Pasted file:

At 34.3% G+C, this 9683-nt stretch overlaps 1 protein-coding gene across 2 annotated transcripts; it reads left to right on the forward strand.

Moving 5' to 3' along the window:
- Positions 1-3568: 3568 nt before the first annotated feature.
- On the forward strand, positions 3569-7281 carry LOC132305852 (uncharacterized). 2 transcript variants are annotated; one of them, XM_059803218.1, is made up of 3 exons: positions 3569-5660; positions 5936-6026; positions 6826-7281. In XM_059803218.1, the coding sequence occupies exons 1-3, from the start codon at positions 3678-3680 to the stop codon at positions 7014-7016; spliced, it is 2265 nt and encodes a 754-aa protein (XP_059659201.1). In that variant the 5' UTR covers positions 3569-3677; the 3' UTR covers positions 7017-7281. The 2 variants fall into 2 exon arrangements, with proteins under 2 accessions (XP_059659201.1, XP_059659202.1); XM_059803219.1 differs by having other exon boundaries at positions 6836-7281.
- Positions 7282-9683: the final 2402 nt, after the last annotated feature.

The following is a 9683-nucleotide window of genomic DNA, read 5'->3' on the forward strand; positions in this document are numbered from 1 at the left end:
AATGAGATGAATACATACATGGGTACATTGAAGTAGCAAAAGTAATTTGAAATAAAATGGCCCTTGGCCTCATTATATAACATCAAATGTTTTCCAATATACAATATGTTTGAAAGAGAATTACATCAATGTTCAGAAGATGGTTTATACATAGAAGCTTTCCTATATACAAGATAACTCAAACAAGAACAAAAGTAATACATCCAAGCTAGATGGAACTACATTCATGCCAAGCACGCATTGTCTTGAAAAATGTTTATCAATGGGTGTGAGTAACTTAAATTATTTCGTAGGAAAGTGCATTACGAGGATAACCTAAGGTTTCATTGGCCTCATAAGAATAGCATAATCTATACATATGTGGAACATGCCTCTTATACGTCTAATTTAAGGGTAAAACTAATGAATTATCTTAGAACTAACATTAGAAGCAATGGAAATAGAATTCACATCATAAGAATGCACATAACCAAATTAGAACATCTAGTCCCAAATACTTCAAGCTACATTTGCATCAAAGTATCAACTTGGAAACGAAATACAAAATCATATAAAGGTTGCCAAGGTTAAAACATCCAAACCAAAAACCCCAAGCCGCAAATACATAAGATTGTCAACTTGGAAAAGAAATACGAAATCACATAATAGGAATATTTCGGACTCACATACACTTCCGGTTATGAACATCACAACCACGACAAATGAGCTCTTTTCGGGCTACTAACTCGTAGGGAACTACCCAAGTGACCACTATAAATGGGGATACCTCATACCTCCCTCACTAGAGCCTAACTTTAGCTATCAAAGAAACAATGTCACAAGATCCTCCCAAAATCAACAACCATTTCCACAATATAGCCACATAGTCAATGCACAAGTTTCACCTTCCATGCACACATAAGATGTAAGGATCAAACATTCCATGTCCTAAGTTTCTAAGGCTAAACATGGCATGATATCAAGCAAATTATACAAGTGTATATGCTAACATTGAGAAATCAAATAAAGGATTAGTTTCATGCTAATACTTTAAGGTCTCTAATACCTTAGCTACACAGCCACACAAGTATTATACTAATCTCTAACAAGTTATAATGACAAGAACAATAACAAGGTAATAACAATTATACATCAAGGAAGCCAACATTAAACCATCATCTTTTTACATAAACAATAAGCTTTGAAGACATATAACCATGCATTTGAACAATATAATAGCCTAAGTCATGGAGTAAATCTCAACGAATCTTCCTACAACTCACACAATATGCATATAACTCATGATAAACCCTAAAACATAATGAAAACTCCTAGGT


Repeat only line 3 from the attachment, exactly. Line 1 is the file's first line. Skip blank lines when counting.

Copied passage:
- Positions 1-3568: 3568 nt before the first annotated feature.